• MMOs and virtual worlds: Somewhere along the line, the MMO genres calcified. Old mechanics turned into religious commandments, bright experiments floundered and innovation stopped. Instead of building better games, we got prettier graphics and more baroque consumable content. The next deluge of overstuffed AAA games just hasten the genre decline with their expensive and inevitable implosions. There was a brief ray of hope with F2P RPGs and kids MMOs, but this spurt appears short lived.  The interesting lessons of these games have been stripped out and rendered down into the overly simple rules that drive many social games.   I have some hope.  It is still possible for independent companies to enter the market without the help of publishers/operators and create a new game that turns genre conventions upside down.  If anything, it will be a team from the social games space or the browser space.  Such a team could create an accidental variant of an MMO that ends up reigniting the market.  Fingers crossed.


In the past few years, we've seen the emergence of two multi-billion dollar markets in the form of social and mobile games.  This is only the beginning.  Expect another billion dollar market to emerge in the next 5 years and at least three new billion dollar markets to pop up over the next ten years.  The game industry is dead.  Long live the game industries.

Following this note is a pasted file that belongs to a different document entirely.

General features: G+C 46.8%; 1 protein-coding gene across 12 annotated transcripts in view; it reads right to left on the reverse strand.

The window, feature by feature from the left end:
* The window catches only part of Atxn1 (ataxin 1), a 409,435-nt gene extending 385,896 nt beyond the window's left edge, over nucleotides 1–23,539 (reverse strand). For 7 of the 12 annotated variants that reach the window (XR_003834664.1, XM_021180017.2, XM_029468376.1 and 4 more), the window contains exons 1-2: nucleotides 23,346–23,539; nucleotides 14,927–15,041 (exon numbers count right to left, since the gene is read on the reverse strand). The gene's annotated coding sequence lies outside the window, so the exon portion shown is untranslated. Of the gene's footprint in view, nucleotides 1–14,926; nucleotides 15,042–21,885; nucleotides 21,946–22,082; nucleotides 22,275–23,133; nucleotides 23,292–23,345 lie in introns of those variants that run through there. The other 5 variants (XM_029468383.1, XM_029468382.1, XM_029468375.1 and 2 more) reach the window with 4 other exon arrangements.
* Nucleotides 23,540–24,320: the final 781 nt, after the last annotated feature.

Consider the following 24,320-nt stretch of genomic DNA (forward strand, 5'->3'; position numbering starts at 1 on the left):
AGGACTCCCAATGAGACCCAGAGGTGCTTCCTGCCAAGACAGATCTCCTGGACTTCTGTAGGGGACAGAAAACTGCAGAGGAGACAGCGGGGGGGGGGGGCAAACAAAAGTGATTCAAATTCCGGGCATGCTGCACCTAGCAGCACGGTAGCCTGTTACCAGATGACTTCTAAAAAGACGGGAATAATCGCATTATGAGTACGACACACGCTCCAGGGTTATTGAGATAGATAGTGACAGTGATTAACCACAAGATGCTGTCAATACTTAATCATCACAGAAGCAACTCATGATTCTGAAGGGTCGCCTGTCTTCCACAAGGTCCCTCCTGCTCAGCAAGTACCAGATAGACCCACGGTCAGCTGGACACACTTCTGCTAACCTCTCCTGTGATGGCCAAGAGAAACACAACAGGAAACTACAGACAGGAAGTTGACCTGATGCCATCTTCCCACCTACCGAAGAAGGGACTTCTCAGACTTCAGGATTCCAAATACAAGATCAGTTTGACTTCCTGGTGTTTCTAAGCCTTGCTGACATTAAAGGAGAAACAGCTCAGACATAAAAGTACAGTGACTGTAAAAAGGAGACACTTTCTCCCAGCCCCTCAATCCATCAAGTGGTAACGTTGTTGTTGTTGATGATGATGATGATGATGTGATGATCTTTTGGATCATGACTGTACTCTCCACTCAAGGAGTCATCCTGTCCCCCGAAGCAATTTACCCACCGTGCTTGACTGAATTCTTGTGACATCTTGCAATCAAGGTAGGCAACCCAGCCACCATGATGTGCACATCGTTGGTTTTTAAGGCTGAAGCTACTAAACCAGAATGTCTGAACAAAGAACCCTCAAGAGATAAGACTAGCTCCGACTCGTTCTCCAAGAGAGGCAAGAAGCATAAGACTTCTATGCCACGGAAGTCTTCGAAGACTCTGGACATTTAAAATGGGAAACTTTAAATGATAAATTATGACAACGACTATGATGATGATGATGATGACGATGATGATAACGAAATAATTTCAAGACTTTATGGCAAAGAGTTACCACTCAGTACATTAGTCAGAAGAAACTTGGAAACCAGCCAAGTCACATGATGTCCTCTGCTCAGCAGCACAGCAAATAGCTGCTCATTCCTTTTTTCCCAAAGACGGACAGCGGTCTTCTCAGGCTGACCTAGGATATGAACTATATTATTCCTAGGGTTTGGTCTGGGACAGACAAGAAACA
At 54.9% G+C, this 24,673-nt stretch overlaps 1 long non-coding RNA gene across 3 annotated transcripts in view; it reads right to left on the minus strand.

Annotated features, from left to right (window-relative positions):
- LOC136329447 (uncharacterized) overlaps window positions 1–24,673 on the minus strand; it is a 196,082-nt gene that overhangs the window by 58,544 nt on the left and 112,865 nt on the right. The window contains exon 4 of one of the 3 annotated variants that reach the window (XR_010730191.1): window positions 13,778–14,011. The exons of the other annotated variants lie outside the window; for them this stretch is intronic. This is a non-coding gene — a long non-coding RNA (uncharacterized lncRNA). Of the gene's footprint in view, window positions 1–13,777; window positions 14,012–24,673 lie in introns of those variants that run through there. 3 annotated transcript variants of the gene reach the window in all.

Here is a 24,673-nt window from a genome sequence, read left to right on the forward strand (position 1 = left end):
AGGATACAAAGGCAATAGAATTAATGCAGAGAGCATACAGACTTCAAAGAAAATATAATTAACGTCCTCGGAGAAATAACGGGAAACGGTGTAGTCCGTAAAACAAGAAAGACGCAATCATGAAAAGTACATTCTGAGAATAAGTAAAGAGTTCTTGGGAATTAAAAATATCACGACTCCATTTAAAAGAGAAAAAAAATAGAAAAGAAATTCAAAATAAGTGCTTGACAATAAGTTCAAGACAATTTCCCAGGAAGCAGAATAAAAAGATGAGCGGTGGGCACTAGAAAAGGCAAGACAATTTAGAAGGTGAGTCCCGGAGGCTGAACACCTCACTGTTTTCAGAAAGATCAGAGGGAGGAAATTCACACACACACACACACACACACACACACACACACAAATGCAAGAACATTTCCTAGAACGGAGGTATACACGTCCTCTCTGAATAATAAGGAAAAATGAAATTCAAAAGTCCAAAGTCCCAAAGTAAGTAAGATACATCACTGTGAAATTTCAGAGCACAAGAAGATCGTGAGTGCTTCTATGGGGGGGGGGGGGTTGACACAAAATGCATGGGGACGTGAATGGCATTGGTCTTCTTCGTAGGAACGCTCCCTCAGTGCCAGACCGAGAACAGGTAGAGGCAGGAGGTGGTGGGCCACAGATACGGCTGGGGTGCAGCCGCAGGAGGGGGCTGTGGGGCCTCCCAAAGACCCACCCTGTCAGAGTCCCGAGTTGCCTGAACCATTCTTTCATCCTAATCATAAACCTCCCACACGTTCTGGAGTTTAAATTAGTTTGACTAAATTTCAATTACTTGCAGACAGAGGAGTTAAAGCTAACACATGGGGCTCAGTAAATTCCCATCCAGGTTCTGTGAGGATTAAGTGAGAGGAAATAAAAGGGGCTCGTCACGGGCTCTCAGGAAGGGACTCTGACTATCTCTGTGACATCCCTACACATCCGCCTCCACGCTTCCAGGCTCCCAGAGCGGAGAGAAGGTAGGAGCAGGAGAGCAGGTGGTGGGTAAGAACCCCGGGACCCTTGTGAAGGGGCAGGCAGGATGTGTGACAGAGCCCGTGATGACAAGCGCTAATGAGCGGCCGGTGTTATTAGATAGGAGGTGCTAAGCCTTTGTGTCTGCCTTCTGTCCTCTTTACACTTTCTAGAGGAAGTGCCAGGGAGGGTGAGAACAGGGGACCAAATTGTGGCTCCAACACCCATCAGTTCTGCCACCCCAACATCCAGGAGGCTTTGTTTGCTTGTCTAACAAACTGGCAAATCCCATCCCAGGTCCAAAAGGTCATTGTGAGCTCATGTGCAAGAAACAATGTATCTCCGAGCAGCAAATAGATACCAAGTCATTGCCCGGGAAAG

The people who tap these opportunities will not be those that stayed at home sucking down a steady paycheck from an aging company mired in incestuous politics and egotistical dreams.  It will be the designers who strike out and tackle the frontiers head on.  Be the settler of a dangerous new land.  Define the new face of games for the coming decades.

Happy New Year.  May you have an amazing 2011.

PS: Big thanks to the crew at Project Horseshoe and Nick Fortugno in particular for starting this conversation one late night when we had absolutely no right to be up and still talking.  What are we? Giddy teenagers at a sleepover?

Saturday, December 11, 2010

Story as evolutionary success or failure lessons

Idle thoughts for a rainy December evening.

Viral player stories.  When you create games with deep systems, player run into amazing, emergent scenarios on a regular basis.  From these moments of player experience grow myths and legends.  Players tell them.  Press repeats them. Your game goes viral without requiring any of the whirring, queasy machinations of your local social network dealer.